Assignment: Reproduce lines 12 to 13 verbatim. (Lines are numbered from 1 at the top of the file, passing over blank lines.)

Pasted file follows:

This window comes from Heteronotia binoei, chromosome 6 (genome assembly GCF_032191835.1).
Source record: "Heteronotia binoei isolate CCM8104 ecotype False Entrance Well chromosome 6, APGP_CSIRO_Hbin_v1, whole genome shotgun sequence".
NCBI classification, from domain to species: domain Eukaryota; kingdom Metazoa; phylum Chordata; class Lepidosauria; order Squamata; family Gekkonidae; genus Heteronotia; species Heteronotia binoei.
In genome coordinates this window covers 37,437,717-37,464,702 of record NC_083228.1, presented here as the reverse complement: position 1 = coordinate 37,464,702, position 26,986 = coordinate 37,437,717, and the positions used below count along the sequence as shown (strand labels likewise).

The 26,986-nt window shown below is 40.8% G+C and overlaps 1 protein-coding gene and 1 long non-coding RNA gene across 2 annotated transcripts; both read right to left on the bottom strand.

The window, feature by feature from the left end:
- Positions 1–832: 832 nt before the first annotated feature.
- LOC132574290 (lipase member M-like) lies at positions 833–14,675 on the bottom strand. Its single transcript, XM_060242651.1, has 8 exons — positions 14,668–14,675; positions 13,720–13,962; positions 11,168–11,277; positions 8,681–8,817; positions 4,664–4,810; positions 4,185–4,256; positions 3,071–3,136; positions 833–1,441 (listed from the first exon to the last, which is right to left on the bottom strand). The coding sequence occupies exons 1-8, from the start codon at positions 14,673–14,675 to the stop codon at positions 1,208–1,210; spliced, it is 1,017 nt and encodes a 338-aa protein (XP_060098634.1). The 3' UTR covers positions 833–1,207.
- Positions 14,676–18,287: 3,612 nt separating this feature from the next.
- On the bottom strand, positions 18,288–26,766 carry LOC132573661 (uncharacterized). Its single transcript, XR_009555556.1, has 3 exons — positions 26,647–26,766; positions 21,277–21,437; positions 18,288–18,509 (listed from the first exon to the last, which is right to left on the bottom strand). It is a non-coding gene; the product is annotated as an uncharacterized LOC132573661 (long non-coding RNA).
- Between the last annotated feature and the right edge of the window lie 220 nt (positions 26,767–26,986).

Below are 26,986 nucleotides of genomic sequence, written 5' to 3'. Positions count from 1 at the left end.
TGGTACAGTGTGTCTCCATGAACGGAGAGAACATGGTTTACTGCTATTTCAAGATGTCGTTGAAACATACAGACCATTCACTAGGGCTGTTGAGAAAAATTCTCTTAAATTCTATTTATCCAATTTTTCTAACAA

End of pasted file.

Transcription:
Below are 26,986 nucleotides of genomic sequence, written 5' to 3'. Positions count from 1 at the left end.
TGGTACAGTGTGTCTCCATGAACGGAGAGAACATGGTTTACTGCTATTTCAAGATGTCGTTGAAACATACAGACCATTCACTAGGGCTGTTGAGAAAAATTCTCTTAAATTCTATTTATCCAATTTTTCTAACAA